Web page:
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dc.contributor.authorLialiou, Despo Ath.
dc.coverage.spatialii, 289 p.en_US
dc.date.accessioned2018-06-05T15:19:17Z
dc.date.available2018-06-05T15:19:17Z
dc.date.issued1982-07
dc.identifier.urihttp://hdl.handle.net/10023/13737
dc.description.abstractThe purpose of this thesis is the analysis of the way by which St. Gregory the Theologian used Greek philosophy and religious ideas of Classical Hellenism in order to formulate the Christian Trinitarian Dogma, which, according to St. Gregory, is the only and unique criterion for approaching "δρνοδόξωσ" the Christian Cosmology and Anthropology. The very confusion between Greek philosophy and the dogmatic doctrine of Greek Fathers stems from the fact that a common terminology exists on both side. This was not a matter of confusion for St. Gregory since he understood the Holy Dispensation as the very mystery of God's manifestation through the history of Creation. Exposing the theological presuppositions he defines the Framework according to which the Orthodox theologian must theologize without running the risk of becoming a heretic. Purification, inactivity, and finally theoria constitutes the life of the theologian par excellence. The O.T. and the N.T. as well as the Ecclesiastical tradition are the sources of the Orthodox Dogma, the declaration of which is characterized by measure and symmetry (Via Media), in contrast to the heretical views which always move to extremes. Furthermore for St. Gregory the Christian theologian is the true philosopher who after painful preparation reaches such a level of objectivity that he becomes a voice of the Holy Spirit. In the same framework of theological objectivity St. Gregory examines the divine Names. He classifies Them into, a) Names proper to Essence, and b) Common Names of the divine Authority and of Dispensation. This latter introduces the Triplicity of the Persons within the Godhead, whereas the Former ones state Its Unit. On the other hand St. Gregory is particularly aware of Greek Monotheism, either that of the philosophers or of theurgical religion but he calls the latter polytheia because of its abstract notion of Oneness for a multiplicity of gods. In addition, instead of an abstract essence of the philosophers and their theory of ontological subordination of the Hypostaseis, a theory which leads towards coeternity of the ultimate Principle with Creation, St. Gregory introduces the paradoxical schema "Μονὰσ ἐγ Τριάδι", and vice versa, and in so doing he excludes a non-hypostatized essence or three non-substantial Hypostaseis. St. Gregory follows St. Athanasius concerning the Trinitarian Dogma and shares with the so called Cappadocian Fathers the main characteristics of the Cappadocian Trinitarian doctrine about Unity and Triplicity of God. Furthermore he uses the term homoousion to safeguard and confess the Unity of the three Hypostaseis and to declare unambiguously the divinity of the Holy Spirit, Whom he clearly calls "θεόσ". This statement is St. Gregory's personal contribution to formulation of the Trinitarian Dogma, a point that later became the rule of Orthodoxy, particularly concerning the Eastern Church. The last chapter is devoted to the question of the Trinitarian Images., which the heretics used in order to explain away the "παράδοζογ" character of the theologia by means of logical devices. Although St. Gregory is reluctant to apply images borrowed from the created nature to the Persons of the Holy Trinity, he does do so in a moderate and qualified way in order to expose and refute only the heretical positions.en_US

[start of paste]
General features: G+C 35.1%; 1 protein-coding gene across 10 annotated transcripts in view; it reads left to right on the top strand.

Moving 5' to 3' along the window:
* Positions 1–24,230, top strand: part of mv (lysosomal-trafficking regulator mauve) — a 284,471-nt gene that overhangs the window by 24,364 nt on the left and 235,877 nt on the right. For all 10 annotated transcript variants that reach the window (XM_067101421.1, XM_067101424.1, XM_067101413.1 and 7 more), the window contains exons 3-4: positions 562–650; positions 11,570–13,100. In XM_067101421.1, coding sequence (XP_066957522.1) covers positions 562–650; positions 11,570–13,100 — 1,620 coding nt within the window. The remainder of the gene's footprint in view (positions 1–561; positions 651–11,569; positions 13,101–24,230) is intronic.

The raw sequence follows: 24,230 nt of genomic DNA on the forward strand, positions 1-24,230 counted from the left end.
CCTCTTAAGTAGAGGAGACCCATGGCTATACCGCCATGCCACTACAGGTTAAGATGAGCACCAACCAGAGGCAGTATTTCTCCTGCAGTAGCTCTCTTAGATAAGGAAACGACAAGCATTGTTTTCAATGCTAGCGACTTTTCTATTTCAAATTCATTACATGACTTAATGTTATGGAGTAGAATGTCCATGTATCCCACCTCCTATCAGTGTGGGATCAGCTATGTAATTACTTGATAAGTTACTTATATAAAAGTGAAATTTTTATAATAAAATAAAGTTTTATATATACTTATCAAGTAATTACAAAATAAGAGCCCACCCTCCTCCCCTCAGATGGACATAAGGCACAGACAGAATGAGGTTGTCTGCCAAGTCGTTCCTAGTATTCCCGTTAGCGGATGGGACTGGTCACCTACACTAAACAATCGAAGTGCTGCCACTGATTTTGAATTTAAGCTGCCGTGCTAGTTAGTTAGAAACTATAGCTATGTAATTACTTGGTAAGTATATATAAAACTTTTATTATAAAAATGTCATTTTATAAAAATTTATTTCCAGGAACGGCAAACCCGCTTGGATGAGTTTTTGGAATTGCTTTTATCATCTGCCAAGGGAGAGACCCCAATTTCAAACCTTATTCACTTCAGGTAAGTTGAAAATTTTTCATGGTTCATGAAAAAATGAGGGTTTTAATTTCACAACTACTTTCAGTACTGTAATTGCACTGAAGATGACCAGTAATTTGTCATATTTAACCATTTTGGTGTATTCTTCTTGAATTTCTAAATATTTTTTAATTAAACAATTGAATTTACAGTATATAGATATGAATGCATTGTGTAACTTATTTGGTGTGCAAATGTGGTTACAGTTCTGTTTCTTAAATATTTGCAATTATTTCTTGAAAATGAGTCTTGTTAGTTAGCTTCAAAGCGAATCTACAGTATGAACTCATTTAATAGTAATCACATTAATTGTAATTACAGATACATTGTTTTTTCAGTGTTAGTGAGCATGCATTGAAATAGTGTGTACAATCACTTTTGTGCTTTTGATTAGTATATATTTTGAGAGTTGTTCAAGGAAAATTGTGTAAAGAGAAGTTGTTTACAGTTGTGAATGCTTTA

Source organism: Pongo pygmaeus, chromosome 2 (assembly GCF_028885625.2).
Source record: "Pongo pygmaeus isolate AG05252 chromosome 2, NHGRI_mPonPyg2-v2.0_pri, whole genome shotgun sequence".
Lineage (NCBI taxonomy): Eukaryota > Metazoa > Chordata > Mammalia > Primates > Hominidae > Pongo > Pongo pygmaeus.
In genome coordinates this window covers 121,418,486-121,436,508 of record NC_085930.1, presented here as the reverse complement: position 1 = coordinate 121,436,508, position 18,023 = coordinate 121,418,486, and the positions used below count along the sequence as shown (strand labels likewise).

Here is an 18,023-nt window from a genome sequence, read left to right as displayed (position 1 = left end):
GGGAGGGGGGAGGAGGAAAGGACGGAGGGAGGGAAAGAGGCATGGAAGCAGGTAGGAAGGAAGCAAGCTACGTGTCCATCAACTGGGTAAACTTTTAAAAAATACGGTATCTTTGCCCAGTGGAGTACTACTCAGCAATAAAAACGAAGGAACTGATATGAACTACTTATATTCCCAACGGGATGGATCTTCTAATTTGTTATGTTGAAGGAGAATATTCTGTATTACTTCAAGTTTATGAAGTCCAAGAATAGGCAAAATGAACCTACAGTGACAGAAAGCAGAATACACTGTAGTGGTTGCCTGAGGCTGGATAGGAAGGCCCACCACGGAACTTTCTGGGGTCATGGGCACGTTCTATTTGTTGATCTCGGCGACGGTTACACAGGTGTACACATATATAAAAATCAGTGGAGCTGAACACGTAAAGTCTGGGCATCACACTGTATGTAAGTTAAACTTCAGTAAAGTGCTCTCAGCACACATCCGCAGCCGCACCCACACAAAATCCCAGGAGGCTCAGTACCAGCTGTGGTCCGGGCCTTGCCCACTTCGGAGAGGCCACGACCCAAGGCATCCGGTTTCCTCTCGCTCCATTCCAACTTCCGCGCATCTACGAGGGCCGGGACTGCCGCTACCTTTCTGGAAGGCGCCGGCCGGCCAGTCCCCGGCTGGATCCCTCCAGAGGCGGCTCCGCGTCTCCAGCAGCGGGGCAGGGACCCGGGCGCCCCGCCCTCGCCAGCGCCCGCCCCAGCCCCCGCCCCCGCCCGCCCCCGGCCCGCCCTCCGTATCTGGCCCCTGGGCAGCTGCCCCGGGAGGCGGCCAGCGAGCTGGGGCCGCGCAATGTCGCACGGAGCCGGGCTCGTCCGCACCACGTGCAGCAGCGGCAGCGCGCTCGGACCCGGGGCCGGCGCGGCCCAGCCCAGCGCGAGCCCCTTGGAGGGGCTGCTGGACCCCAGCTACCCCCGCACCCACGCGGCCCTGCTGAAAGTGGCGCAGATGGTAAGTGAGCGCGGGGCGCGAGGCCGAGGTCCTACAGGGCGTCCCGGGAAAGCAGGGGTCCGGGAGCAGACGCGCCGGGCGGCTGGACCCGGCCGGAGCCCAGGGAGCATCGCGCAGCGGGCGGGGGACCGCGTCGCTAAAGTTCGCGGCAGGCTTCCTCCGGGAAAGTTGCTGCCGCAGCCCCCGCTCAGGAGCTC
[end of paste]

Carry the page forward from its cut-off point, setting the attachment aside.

dc.language.isoenen_US
dc.publisherUniversity of St Andrews
dc.subject.lccBR1720.G7L5en
dc.subject.lcshGregory, of Nazianzus, Sainten
dc.titleGreek philosophy and christian tradition in St. Gregory of Nazianzus : unity-triplicityen_US
dc.typeThesisen_US
dc.type.qualificationlevelDoctoralen_US
dc.publisher.institutionThe University of St Andrewsen_US


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